Continuation of Dining Room – Take 1.

When I last left you, we had finished painting the walls. The next step was to figure out the dimensions of the board and batten. Since I liked the way she did hers, I decided just to follow her dimensions. Way easier than trying to figure this out for myself.  We broke out the scotch tape again and put up pieces of tape where each of the vertical boards would be placed. This is important for two reasons. First, we needed to know exactly how may slats we would need. Secondly, we needed to make sure we weren’t getting too close to the outlets, light switch, or corners. We only had to shift the boards once to make amends for a corner.

Next up was the Home Depot run for the MDF and other supplies. One of the best features of Home Depot is that they will cut boards for you. So, armed with the measurements we needed, we pulled the MDF sheets and kindly asked the gentleman if he would cut the 4×8 boards into the 30 sizes we needed (no joke, I think it may have even been more than 30). This was a HUGE help and saved us a bunch of time. We also purchased paintable caulk to fill gaps, Liquid Nails, and the piece of trim that would be make the shelf look more decorative.

As a side note, we also discovered that MDF is basically thick, compressed cardboard. So, if you ever buy MDF, just make sure it’s not raining really hard when you leave Home Depot.  We did not check the weather and as a result, Matt had to back his car up to the Home Depot exit so we didn’t get our boards wet. Fortunately, stormy Sunday evenings are not a busy time for Home Depot.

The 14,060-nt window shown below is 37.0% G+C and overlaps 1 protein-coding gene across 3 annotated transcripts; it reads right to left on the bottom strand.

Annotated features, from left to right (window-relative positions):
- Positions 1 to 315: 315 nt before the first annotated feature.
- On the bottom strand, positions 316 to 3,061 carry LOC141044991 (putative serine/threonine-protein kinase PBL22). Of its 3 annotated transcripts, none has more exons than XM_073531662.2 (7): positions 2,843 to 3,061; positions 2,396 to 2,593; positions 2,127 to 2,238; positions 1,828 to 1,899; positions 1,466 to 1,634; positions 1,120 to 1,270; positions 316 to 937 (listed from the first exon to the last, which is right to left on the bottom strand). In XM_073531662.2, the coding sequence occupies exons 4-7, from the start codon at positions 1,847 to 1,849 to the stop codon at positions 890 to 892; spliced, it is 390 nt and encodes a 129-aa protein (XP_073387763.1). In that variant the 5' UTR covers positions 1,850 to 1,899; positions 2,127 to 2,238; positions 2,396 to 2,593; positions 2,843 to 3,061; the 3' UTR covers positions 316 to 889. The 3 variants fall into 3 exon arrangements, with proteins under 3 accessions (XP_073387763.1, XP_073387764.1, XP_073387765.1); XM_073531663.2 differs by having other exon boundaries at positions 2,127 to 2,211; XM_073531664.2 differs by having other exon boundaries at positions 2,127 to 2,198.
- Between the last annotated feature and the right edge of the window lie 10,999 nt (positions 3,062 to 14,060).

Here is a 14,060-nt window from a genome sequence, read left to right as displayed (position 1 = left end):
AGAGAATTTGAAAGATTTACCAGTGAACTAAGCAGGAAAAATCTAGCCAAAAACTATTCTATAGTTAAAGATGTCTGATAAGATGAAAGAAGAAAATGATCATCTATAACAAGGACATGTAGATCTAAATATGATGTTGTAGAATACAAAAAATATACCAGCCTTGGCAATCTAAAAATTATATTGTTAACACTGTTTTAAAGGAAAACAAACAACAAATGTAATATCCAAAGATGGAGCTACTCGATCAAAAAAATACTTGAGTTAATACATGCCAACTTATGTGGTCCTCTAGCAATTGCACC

Back at home, Matt got to work nailing these boards to the walls. The only problem that we had was that the drywall did not catch the nails for the vertical pieces very well at all. After it was all said and done, Matt went back and placed screws in the top and bottom of these boards to make the more secure and to make the tops and bottoms match up with the horizontal pieces. Less filling and sanding for me!

Here’s what it looked like when all the boards were up, sans shelf.

Now, to put up the shelf and the little decorative piece under the shelf, we had to get a little creative. We couldn’t get the hammer close enough to the wall to get a nail in the top, so we had to rent a nail gun. Cool tool, but super super loud, especially in a small, enclosed room.

Matt also nail gunned the top of the vertical pieces close the gap as much as possible between the vertical and horizontal pieces.

For the little piece of trim, we used liquid nails to glue it in place.

Here’s a close up:

Now, we just need lots and lots of sanding and white paint! Check us out on Monday for the finished project!


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